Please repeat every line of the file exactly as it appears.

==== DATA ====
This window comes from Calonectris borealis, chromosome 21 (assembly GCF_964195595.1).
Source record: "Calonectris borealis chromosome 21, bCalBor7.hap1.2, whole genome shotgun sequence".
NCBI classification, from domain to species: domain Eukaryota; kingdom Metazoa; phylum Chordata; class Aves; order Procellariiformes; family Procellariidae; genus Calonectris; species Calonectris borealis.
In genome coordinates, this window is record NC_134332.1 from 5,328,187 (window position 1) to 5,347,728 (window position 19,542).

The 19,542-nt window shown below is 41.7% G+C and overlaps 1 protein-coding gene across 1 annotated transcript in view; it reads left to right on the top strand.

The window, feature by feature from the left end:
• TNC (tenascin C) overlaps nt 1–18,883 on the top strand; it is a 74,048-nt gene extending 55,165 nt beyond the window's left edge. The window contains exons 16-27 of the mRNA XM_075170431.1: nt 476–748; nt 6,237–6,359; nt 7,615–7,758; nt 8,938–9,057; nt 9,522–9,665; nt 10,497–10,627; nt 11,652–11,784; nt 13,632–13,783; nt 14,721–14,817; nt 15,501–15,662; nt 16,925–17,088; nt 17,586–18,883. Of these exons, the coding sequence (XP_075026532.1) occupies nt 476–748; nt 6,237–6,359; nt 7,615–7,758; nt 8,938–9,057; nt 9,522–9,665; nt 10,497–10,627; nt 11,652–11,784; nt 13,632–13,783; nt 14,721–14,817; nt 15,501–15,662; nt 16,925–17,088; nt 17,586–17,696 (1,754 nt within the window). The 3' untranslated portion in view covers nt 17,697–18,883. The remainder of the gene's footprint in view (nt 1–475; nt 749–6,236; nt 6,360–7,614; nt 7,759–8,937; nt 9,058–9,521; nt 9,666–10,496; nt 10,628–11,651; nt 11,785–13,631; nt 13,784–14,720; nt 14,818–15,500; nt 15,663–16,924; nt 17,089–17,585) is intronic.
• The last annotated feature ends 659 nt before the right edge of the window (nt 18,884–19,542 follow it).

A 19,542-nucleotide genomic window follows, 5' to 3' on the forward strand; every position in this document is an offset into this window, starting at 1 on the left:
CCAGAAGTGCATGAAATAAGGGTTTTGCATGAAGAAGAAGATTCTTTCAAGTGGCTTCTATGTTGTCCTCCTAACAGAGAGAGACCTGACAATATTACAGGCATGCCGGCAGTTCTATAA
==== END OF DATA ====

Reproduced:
This window comes from Calonectris borealis, chromosome 21 (assembly GCF_964195595.1).
Source record: "Calonectris borealis chromosome 21, bCalBor7.hap1.2, whole genome shotgun sequence".
NCBI classification, from domain to species: domain Eukaryota; kingdom Metazoa; phylum Chordata; class Aves; order Procellariiformes; family Procellariidae; genus Calonectris; species Calonectris borealis.
In genome coordinates, this window is record NC_134332.1 from 5,328,187 (window position 1) to 5,347,728 (window position 19,542).

The 19,542-nt window shown below is 41.7% G+C and overlaps 1 protein-coding gene across 1 annotated transcript in view; it reads left to right on the top strand.

The window, feature by feature from the left end:
• TNC (tenascin C) overlaps nt 1–18,883 on the top strand; it is a 74,048-nt gene extending 55,165 nt beyond the window's left edge. The window contains exons 16-27 of the mRNA XM_075170431.1: nt 476–748; nt 6,237–6,359; nt 7,615–7,758; nt 8,938–9,057; nt 9,522–9,665; nt 10,497–10,627; nt 11,652–11,784; nt 13,632–13,783; nt 14,721–14,817; nt 15,501–15,662; nt 16,925–17,088; nt 17,586–18,883. Of these exons, the coding sequence (XP_075026532.1) occupies nt 476–748; nt 6,237–6,359; nt 7,615–7,758; nt 8,938–9,057; nt 9,522–9,665; nt 10,497–10,627; nt 11,652–11,784; nt 13,632–13,783; nt 14,721–14,817; nt 15,501–15,662; nt 16,925–17,088; nt 17,586–17,696 (1,754 nt within the window). The 3' untranslated portion in view covers nt 17,697–18,883. The remainder of the gene's footprint in view (nt 1–475; nt 749–6,236; nt 6,360–7,614; nt 7,759–8,937; nt 9,058–9,521; nt 9,666–10,496; nt 10,628–11,651; nt 11,785–13,631; nt 13,784–14,720; nt 14,818–15,500; nt 15,663–16,924; nt 17,089–17,585) is intronic.
• The last annotated feature ends 659 nt before the right edge of the window (nt 18,884–19,542 follow it).

A 19,542-nucleotide genomic window follows, 5' to 3' on the forward strand; every position in this document is an offset into this window, starting at 1 on the left:
CCAGAAGTGCATGAAATAAGGGTTTTGCATGAAGAAGAAGATTCTTTCAAGTGGCTTCTATGTTGTCCTCCTAACAGAGAGAGACCTGACAATATTACAGGCATGCCGGCAGTTCTATAA